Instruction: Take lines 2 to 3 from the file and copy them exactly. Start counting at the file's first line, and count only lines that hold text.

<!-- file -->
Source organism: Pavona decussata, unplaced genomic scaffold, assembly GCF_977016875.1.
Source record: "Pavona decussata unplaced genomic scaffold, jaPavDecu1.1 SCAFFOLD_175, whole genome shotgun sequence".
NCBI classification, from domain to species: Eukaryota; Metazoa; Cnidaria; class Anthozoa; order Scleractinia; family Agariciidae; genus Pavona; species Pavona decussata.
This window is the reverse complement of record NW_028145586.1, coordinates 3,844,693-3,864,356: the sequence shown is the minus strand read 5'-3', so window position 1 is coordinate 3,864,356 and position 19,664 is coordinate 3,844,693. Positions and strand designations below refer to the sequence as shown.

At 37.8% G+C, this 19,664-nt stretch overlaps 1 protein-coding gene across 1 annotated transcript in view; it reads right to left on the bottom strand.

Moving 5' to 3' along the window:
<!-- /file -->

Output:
Source record: "Pavona decussata unplaced genomic scaffold, jaPavDecu1.1 SCAFFOLD_175, whole genome shotgun sequence".
NCBI classification, from domain to species: Eukaryota; Metazoa; Cnidaria; class Anthozoa; order Scleractinia; family Agariciidae; genus Pavona; species Pavona decussata.